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NIL and DEFCONSTANT [Gall: Bug Report]
- To: common-lisp@SU-AI.ARPA
- Subject: NIL and DEFCONSTANT [Gall: Bug Report]
- From: Guy Steele <gls%AQUINAS.TMC@Think>
- Date: Tue, 9 Apr 85 10:09 EST
- Cc: gls%AQUINAS.TMC@Think
- In-reply-to: <FAHLMAN.12101655193.BABYL@CMU-CS-C.ARPA>
Response to Fahlman:
Response to Steele:
Maybe a right attitude to take is that it is an error
to execute any compiled code that refers to a DEFCONSTANT'ed
name that has been re-DEFCONSTANT'ed to a different (non-EQL?)
value since the code was compiled.
Yeah, that seems reasonable. We want to be able to change the value of
a constant if, for example, we notice a typo, but once something has
been compiled that uses that constant, it is unpredictable which value
you get if you then change the constant.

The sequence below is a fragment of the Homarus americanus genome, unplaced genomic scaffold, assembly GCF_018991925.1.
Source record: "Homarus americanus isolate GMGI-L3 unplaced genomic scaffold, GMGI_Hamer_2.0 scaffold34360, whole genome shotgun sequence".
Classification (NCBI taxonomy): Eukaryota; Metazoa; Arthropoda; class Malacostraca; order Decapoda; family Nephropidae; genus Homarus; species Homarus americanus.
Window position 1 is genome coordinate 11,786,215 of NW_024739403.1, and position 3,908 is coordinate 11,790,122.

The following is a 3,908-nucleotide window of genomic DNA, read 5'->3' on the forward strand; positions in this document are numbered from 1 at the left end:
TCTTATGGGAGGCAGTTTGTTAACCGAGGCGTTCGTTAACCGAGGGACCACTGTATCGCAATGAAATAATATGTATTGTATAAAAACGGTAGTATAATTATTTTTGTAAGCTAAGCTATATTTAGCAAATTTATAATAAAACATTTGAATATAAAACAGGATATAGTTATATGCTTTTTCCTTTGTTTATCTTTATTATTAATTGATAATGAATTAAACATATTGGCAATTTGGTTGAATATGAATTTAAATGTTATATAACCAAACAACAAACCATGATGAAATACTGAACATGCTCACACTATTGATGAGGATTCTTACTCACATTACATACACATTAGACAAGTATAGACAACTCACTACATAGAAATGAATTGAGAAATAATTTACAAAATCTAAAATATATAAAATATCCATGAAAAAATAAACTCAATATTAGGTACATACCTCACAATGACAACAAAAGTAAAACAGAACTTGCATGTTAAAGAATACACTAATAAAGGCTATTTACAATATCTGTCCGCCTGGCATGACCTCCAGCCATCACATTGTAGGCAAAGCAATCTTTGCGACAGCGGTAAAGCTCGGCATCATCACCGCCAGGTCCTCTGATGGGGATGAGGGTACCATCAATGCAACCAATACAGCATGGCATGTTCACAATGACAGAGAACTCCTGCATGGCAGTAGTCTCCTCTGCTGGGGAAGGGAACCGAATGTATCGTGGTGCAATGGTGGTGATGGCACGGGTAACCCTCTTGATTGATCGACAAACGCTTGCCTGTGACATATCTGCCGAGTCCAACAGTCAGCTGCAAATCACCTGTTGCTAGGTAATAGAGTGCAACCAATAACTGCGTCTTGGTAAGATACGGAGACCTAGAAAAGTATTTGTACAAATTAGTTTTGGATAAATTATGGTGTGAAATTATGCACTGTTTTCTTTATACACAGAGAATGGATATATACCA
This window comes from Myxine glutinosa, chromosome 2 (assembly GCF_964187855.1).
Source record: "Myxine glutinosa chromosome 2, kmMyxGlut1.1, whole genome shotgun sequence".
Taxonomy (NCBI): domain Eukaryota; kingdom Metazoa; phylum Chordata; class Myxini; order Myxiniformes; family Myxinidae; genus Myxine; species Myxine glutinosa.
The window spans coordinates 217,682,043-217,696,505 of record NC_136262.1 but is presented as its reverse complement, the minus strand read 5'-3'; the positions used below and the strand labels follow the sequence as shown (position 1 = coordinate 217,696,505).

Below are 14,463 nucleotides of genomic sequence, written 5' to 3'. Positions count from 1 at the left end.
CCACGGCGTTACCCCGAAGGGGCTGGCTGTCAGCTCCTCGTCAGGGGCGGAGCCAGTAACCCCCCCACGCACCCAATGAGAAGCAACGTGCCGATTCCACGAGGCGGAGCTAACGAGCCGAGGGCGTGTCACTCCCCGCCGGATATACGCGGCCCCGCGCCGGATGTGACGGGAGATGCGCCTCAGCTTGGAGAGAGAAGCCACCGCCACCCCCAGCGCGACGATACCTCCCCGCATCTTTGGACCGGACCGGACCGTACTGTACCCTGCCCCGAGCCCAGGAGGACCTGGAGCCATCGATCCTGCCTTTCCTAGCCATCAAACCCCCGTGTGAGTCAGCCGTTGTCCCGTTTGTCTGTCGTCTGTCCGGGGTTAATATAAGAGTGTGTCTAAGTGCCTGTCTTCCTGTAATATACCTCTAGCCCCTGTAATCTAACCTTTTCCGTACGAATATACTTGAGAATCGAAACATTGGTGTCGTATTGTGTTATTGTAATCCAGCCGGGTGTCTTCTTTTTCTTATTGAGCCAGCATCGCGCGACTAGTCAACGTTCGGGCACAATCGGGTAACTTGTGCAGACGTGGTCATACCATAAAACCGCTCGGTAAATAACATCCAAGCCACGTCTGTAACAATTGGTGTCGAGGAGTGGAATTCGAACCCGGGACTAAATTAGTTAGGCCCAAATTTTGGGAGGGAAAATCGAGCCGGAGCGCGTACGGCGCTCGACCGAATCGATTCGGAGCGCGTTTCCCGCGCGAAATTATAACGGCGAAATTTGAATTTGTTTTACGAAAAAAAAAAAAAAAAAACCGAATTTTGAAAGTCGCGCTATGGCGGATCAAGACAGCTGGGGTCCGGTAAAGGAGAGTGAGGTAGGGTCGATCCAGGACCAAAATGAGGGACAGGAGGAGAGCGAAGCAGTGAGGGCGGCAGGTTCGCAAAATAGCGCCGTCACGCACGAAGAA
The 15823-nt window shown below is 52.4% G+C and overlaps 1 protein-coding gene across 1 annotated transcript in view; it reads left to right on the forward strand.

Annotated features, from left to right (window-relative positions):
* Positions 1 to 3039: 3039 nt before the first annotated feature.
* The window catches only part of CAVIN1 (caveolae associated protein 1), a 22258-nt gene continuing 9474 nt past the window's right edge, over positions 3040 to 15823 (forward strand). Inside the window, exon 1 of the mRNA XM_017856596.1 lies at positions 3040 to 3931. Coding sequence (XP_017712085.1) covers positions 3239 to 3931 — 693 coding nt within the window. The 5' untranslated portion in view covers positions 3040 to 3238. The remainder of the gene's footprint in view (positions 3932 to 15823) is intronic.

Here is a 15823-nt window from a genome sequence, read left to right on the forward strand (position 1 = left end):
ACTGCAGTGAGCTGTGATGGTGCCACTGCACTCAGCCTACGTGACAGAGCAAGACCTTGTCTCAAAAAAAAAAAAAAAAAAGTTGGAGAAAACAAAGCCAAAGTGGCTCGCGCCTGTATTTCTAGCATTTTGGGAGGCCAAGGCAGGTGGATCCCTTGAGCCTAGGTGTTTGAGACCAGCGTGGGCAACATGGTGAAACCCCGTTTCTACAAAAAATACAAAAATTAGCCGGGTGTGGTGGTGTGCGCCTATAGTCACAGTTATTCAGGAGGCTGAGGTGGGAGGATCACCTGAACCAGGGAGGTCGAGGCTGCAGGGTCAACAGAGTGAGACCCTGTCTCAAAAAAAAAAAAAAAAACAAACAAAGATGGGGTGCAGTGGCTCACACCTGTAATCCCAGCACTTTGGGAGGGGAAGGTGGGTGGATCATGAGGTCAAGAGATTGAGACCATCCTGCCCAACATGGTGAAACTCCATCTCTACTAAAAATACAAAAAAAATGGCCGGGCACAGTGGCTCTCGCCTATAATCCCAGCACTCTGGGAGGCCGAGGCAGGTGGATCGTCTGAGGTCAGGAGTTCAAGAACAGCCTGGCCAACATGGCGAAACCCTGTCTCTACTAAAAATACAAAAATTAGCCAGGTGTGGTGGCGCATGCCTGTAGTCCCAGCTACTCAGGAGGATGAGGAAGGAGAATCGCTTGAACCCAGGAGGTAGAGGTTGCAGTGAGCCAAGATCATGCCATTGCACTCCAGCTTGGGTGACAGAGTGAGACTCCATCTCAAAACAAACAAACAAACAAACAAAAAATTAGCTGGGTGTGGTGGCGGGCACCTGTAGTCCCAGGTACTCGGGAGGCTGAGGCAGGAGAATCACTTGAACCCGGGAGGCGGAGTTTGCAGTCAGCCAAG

That would say that it is okay to (DEFCONSTANT T 43), but then
you had better not execute any system code that refers to T.
But the evaluator probably refers to T, so in practice you had
simply better not do it.
This looks like trouble to me. I don't think we'd better tell the users
that this is legal but that they'd probably better not do it in
practice. Unlike us high-powered language designers, mere users are
likely to be confused by this. Maybe we'd just better tell them that it
is erroneous, wrongheaded, evil, and uncool to do this, and that if they
persist in this practice Father Lisp won't bring them any parentheses
when they hang out their bit buckets on Flag Day.
All I meant by this is that the evilness of redefining T follows logically
from (1) the proposed rule that allows users to carefully redefine things,
and (2) the fact that EVERYTHING depends on T. What we tell the user is
another story. An additional attitude is that it is reasonable for the
system to take a benevolent protective interest in those constants on which
it depends. (Translation: refuse to change T because everything will break.)